Abendschule - Vergleichendes Sehen. Heute (IV)



15 December 09



Vergleichendes Sehen. Heute
Evening Classes - Comparative Visual Analysis. Today
Tue + Thur, 7 – 8.30 pm

Comparative visual analysis entails a dialogical perception and the application of visual thinking. At the beginning of the 20th century Swiss art historian Heinrich Wölfflin pioneered the development of comparative formal analysis in the history of art. For the first time ever, reproductions of artworks were projected side by side using a set of twin parallel projectors. What back then was a revolutionary approach on his part, remains to this day still the most common method in art history, even despite the presence of PowerPoint. With Evening Classes this academic practice is now integrated into the exhibition context, though not without liberating it from its indoctrinating usage and by questioning it as a method. Implicated in this series of events is the invitation for unexpected test arrangements and comparative situations that allow both to support and topple this methodology.

Michael Diers: Vergleiche hinken, oder: Die Lehre des Teufels (Comparisons mislead, or: The devil's lesson)
Sabeth Buchmann: Vergleichsweise abstrakt (Comparatively abstract)
15.12.2009, 7 pm

Michael Diers: Vergleiche hinken, oder: Die Lehre des Teufels (Comparisons mislead, or: The devil's lesson)
In the realm of the everyday, in art and in science, the comparison is a fundamental creative tool for cognitive processes. Drawing analogies and differences – in short “comparing“ – is crucial for exploring the world, and, if necessary, determining new concepts. The pivotal link, however, is always the “tertium comparationis“. For it ensures that a comparison not only makes sense heuristically, but also that it appears extraodinary and striking. The lecture will look at examples from the arts and sciences in order to outline the eminently productive and above all entertaining features of comparative practice. (Lecture in German)

Michael Diers is a professor of art history and visual cultures at the University of Fine Arts Hamburg and the Humboldt University Berlin. He is co-editor of the student's edition of Aby Warburg's Collected Writings (Berlin 1998 et seq.). For many years he has also been editing the pocket book series kunststück and the series Fundus-Bücher. He has been published in numerous books and essays; most recently Fotografie Film Video. Beiträge zu einer kritischen Theorie des Bildes (Hamburg: Philo & Philo Fine Arts 2006). His research focusses on renaissance art, modernity, 20th century and contemporary art, photography and new media, political iconography, art and media theory and history of science.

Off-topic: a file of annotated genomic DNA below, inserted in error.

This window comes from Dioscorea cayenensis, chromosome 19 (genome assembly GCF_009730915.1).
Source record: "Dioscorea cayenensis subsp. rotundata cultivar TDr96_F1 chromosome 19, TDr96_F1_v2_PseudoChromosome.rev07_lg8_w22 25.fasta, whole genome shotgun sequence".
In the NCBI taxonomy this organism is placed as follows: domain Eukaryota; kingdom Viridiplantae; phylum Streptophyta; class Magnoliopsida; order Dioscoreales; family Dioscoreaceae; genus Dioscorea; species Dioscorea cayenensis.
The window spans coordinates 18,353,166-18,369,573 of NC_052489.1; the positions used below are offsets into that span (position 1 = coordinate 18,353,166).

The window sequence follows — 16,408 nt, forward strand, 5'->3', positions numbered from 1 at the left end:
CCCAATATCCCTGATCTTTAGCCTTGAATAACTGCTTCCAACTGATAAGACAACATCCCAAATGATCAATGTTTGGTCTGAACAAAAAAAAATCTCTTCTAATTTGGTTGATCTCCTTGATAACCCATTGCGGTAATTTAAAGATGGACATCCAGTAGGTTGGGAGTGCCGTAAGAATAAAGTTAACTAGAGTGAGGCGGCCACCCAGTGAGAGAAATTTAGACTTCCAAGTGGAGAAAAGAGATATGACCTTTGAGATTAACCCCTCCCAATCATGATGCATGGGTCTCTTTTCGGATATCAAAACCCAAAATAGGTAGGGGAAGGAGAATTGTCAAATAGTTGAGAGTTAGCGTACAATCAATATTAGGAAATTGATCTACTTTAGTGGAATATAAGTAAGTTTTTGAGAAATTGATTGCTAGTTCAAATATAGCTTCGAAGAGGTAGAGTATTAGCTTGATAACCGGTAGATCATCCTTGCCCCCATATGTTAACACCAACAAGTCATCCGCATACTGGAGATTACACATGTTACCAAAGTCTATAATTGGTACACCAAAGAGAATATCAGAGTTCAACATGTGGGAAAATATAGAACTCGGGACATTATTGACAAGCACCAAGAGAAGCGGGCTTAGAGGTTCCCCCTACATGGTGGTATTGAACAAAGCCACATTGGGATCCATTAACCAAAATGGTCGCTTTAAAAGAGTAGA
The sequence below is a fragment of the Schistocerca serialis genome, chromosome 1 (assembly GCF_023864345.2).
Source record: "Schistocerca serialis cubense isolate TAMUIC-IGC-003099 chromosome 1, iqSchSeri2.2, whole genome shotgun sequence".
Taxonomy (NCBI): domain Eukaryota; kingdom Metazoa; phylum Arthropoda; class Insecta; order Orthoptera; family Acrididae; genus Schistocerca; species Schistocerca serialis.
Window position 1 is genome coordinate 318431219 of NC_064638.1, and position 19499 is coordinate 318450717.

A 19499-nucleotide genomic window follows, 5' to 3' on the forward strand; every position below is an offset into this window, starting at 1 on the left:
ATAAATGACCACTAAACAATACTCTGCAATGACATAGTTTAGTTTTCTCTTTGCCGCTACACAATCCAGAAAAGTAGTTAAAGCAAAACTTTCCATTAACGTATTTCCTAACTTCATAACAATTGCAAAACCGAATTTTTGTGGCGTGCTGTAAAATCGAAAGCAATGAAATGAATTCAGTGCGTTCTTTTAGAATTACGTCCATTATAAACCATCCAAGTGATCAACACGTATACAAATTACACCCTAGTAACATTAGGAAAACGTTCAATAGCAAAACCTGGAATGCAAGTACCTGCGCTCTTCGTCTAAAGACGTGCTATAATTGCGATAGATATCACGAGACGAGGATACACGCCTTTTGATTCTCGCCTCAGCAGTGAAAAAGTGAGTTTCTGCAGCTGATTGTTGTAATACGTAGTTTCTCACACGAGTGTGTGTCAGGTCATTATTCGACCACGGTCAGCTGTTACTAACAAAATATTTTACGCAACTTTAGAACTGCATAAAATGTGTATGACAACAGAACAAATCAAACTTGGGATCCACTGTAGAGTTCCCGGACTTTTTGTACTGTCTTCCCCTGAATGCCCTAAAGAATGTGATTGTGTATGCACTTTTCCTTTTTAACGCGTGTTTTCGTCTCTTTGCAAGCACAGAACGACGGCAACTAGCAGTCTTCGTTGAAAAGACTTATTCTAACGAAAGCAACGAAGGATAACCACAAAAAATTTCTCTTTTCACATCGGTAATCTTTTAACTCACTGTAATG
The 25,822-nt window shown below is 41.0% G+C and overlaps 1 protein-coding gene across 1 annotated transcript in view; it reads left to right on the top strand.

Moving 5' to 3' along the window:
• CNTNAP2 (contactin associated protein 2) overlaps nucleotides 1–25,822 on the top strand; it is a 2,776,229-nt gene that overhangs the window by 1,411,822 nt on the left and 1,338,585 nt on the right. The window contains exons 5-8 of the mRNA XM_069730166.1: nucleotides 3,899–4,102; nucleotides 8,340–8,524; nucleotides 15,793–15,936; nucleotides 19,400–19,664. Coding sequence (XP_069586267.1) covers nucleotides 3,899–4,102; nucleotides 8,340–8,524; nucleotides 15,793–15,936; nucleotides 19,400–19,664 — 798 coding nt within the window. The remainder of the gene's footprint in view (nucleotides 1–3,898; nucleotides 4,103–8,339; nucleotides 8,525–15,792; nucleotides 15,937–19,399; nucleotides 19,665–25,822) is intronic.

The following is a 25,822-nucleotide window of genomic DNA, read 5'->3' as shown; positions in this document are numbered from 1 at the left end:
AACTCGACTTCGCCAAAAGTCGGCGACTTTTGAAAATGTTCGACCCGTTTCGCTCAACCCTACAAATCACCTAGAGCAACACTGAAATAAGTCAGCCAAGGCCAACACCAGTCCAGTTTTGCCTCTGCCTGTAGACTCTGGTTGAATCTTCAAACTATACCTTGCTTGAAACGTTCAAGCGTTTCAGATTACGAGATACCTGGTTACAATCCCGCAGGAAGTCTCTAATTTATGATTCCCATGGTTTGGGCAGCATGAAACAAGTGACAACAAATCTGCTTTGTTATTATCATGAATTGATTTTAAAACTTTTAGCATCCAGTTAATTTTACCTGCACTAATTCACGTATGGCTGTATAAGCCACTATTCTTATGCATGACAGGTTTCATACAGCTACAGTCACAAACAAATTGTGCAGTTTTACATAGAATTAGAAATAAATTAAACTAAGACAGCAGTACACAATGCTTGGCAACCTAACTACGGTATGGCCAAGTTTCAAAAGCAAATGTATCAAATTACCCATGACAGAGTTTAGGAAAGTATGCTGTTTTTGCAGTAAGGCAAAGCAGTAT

Sabeth Buchmann: Vergleichsweise abstrakt (Comparatively abstract)
When emblematic revolutionary art is interpreted today it often merely inheres an anecdotal function of recognizability. This seems to exacerbate in relation to artworks, which provoke historical analogies regardless of any specific conditions of context, genre or respective medium. One such example is the fully intended comparison of 20th century social sculpture and iconography of 19th century realist painting. The lecture will discuss whether such references point towards a dialectic we thought we had overcome – a dialectic of rupture and annihilation in which the aesthetic limit becomes displaced into a politically conceived space. (Lecture in German)

Sabeth Buchmann is an art historian and art critic. She is a professor for modern and postmodern art at The Academy of Fine Arts Vienna and director of the Institute of Art Theory and Cultural Studies. Buchmann regularly writes for a number of art magazines, primarily for Texte zur Kunst. Together with Helmut Draxler, Clemens Krümmel and Susanne Leeb she co-edits Polypen, a book series on art criticism and political theory. Her most recent publications are: Denken gegen das Denken. Produktion – Technologie – Subjektivität bei Sol LeWitt, Hélio Oiticica und Yvonne Rainer, (Berlin: b-books 2007).

In the context of the exhibition For the Use Of Those Who See

With kind support by the Ernst Schering Foundation and the Capital Cultural Fund, Berlin.

We cordially thank the Lette Foundation for the seating.